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    I like two stage triggers. I know you have to spend more, but i rip out the triggers and replace them with RRA two stage trigger. $120 I believe. We've got 5 now, and another build on the way. I've gotten to really like them a lot. And if you haven't already done this, rip off that GI handle and put on a hogue grip. If it's your first AR, don't lose the selector pin or spring when you take the handle off.
     
  11. Dr.Rob

    Dr.Rob Moderator Staff Member

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    My 6920 has the best trigger I've ever had on a centerfire semi automatic rifle.

    Of course I'm comparing it to AK's and SKS and Mini 14's and such. That stock AR trigger is MUCH better than those.
     
  12. Shmackey

    Shmackey Member

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    Ok yes, I have to say it's better than an AK trigger. It's also better than a Glock and the caulk gun in my garage. :)

    Seriously, this 6920 is terrific. I've never been a big semiauto rifle guy, but this short, light, solid rifle converted me in a hurry.
     
  13. Dr.Rob

    Dr.Rob Moderator Staff Member

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    I wasn't either, until I got a Colt.
     
  14. Destructo6

    Destructo6 Member

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    Graphite and aluminium don't mix well.

    However, the dab of grease on the hammer notch will help smooth things out.
     
  15. Captains1911

    Captains1911 Member

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    As others have said, there is nothing good feeling about a standard GI trigger on the AR-15, but it's very reliable.
     
  16. RainDodger

    RainDodger Member

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    Heh. I also bought a new 6920 a week ago. First range trip was yesterday and the trigger is so bad on this rifle, that it's not going to the range again until I replace it. This is hands down, the worst trigger I've felt on any rifle I've ever purchased. It's a long, creepy pull.

    That being said, it IS reliable! :)
     
  17. taliv

    taliv Moderator

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    and if your fundamentals are good, you can still shoot accurately. go shoot the Small Arms Firing School taught by the USAMU at Camp Perry sometime. (it was this past weekend)

    you will shoot the national match course with rack grade M16s, some of the worst triggers you've ever felt, beat up, rattling receivers and stocks. they're a mess! yet somehow, a thousand or so n00bs seem to keep most of their shots in the black.

    (that said, i'm still a trigger snob and appreciate extremely crisp ones, though i tend to keep at least 3.5 lbs )
     
  18. RainDodger

    RainDodger Member

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    Yes, of course if your fundamentals are good, you can still hit well with a crappy trigger.

    If you have the ability though, like most of us here, why not make it better? That's how I look at it. I'm a trigger-snob too. :)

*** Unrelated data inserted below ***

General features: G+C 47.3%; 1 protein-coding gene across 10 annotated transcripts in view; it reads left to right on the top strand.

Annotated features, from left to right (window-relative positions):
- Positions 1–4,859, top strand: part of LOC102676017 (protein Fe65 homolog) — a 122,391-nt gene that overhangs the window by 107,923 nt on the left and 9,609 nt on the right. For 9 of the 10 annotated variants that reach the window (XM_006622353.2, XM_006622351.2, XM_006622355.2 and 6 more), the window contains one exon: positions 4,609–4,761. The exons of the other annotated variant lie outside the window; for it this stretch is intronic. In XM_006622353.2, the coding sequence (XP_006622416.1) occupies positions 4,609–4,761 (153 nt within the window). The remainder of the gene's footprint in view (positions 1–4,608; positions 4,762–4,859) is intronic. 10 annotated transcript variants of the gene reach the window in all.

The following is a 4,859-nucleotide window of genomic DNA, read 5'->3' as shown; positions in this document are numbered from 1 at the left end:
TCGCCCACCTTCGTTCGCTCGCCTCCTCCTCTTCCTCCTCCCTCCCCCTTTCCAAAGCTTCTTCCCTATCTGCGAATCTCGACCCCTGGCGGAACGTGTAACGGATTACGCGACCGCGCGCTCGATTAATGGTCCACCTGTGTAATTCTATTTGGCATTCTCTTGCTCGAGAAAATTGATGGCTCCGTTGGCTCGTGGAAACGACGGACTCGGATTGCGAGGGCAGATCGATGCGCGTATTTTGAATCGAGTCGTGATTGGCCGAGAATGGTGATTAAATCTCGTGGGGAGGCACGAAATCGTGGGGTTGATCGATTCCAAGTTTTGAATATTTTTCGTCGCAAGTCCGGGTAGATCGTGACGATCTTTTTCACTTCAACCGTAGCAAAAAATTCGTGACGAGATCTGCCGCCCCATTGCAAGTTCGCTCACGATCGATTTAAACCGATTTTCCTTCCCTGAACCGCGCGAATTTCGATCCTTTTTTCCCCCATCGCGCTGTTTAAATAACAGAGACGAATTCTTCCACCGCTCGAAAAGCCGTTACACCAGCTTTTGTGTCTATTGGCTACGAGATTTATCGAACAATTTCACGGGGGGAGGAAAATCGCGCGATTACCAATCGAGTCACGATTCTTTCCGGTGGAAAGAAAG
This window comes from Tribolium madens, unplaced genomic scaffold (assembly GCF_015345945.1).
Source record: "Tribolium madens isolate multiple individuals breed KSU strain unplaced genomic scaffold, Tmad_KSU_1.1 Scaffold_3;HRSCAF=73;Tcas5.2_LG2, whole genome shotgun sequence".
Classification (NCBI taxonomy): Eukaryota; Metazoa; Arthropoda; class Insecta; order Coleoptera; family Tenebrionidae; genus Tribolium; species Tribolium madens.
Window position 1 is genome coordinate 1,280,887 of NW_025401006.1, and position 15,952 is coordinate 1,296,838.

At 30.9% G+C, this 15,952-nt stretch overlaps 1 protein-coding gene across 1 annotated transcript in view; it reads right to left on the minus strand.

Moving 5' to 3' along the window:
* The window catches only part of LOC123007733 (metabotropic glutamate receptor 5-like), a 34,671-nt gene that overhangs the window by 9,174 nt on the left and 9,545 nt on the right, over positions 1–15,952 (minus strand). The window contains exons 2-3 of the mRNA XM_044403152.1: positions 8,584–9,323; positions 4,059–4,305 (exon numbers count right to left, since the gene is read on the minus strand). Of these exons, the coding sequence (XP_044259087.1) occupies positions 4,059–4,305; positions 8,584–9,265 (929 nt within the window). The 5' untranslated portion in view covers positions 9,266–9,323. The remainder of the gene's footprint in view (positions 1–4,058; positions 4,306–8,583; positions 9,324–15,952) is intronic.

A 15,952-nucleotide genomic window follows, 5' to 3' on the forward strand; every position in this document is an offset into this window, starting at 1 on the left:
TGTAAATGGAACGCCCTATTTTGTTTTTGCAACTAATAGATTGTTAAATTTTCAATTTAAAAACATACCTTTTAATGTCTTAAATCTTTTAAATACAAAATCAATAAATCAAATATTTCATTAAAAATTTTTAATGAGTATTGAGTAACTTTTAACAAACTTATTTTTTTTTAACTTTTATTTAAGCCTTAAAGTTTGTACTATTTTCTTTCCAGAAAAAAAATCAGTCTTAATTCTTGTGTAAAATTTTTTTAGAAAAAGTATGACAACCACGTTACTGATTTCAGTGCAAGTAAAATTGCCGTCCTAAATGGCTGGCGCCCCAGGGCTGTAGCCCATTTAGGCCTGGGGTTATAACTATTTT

19. Captains1911

    Captains1911 Member

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    Because some of us value RELIABILTY over accuracy on rifles of this sort.
     
  20. rule303

    rule303 Member

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    There is no reason to put up with a totally crappy trigger in the name of reliability. While you won't get the factory trigger to compare with a match unit, you can certainly polish the mating surfaces and make the pull much smoother, and a bit lighter without making the gun one bit less reliable if done right.
     
  21. rcmodel

    rcmodel Member in memoriam

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    I Still say grease it and shoot it.

    No risk of ruining the surface hardening with stones, and you will either like it or be used to it after a few hundred rounds I betcha.

    If you want a 3 pound match trigger, you probably should just buy one.

    If you want a combat/HD safe AR-15 trigger, you got one, after you use it a while and the "new" wears off.

    rc
     
  22. proven

    proven Member

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    rc is right. shooting is the best thing for it. mine was pretty bad when my rifle was new. but fairly quickly smoothed right out. no need for stoning or polishing. it'll do that on it's own as you get used to the rifle and get some rounds downrange.
     
  23. a-sheepdog

    a-sheepdog Member

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    You can try some K&S Trigger Pins.They should smooth out the trigger a bit, but still won't be match grade.
     
  24. rcmodel

    rcmodel Member in memoriam

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    You can pay $5.00 bucks extra for the Zombie Green ones too.

    And a rough trigger surface will still be a rough trigger surface with green pins.
    Until the new wears off.

    rc
     
  25. taliv

    taliv Moderator

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    this is why i am not a fan of bubba'd triggers. bubba doesn't know when he has "polished" through the surface and he makes what he thinks is a greatly improved trigger, which works for 300-500 rounds and then suddenly starts doubling.

    or more likely, it works for 200 rounds, sits in his closet for a year and then gets sold to some unsuspecting schmoe at a gunshow who is left wondering why his "NIB" colt started doubling after only 100 rounds. hmm...